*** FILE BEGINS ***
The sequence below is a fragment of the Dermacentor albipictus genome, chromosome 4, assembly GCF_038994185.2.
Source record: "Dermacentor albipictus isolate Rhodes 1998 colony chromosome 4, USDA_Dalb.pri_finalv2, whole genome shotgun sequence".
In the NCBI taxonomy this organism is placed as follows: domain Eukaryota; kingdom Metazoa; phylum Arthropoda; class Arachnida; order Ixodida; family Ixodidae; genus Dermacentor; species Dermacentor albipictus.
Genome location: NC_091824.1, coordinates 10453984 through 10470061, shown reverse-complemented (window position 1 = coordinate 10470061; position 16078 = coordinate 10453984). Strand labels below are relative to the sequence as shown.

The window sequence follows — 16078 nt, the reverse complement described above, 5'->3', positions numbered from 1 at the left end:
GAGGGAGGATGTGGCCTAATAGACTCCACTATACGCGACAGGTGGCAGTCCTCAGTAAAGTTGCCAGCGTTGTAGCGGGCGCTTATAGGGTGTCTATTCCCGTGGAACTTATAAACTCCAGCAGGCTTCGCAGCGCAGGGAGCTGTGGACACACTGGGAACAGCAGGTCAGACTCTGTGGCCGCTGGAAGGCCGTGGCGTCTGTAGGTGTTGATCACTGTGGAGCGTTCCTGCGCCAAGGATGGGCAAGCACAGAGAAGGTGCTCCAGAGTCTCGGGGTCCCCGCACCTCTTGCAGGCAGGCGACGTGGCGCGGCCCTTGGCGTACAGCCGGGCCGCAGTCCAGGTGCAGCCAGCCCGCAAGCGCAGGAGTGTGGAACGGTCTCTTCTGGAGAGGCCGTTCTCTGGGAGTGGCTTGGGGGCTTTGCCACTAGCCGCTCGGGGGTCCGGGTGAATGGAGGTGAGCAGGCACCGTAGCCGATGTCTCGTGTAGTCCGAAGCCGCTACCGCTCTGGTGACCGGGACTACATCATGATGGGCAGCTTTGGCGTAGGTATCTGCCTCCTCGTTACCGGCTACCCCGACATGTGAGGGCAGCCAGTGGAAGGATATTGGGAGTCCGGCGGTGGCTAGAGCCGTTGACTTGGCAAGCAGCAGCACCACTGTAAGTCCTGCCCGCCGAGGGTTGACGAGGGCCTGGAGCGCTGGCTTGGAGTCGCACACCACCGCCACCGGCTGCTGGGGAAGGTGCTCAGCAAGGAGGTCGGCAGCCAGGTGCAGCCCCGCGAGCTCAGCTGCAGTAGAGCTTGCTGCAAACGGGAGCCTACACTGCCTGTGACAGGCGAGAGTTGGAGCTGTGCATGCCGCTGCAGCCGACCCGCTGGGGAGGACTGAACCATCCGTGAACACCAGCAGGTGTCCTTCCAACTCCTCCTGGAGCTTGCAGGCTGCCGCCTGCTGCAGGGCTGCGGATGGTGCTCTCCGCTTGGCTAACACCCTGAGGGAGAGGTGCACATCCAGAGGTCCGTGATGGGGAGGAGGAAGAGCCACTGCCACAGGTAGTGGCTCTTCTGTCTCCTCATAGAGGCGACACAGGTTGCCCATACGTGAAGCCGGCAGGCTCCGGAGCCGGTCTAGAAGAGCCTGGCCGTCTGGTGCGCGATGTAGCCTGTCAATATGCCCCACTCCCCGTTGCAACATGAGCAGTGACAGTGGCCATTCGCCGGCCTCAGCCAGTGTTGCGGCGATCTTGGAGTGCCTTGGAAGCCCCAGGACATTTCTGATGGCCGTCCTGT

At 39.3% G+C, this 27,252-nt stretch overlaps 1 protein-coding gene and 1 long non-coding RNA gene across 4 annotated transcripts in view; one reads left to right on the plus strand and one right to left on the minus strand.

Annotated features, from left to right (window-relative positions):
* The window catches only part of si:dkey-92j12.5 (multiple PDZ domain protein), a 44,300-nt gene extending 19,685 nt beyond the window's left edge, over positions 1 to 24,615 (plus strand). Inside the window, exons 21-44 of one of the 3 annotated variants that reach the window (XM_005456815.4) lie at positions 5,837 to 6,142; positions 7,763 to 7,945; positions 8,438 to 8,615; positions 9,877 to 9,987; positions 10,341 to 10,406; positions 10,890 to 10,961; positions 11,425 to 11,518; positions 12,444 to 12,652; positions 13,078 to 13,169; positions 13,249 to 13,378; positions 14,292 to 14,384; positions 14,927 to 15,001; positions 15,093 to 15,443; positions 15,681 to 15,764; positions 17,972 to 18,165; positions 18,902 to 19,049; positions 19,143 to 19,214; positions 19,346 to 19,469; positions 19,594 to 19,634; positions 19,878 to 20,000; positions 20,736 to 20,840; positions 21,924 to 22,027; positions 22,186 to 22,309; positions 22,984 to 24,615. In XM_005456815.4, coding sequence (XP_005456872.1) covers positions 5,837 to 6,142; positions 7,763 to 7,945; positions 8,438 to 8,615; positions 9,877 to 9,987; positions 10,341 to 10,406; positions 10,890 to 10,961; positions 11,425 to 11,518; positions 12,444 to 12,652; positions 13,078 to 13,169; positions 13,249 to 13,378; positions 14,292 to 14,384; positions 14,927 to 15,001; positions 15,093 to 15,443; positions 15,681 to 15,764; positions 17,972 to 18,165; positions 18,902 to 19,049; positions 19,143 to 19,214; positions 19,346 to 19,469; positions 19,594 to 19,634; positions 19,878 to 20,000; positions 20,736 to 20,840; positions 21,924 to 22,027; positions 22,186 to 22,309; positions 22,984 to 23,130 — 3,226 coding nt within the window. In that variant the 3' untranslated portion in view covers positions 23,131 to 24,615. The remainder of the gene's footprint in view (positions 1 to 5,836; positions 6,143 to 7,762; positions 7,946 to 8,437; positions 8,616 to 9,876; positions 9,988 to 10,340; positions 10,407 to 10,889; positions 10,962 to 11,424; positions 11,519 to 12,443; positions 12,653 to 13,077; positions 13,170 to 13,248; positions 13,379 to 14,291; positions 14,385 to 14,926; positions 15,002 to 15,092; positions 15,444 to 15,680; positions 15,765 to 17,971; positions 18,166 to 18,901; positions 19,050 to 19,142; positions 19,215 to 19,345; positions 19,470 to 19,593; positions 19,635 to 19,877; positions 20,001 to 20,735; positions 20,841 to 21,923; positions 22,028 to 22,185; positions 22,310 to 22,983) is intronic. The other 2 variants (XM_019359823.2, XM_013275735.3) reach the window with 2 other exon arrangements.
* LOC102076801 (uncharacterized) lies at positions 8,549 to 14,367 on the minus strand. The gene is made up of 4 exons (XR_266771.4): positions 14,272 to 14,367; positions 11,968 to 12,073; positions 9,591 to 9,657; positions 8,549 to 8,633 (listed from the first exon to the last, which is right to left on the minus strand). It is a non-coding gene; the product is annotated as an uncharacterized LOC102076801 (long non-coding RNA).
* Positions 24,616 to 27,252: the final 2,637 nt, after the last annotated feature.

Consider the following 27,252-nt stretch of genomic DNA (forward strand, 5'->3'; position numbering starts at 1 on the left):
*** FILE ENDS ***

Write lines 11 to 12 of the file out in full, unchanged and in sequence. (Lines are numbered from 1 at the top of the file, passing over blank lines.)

* Positions 24,616 to 27,252: the final 2,637 nt, after the last annotated feature.

Consider the following 27,252-nt stretch of genomic DNA (forward strand, 5'->3'; position numbering starts at 1 on the left):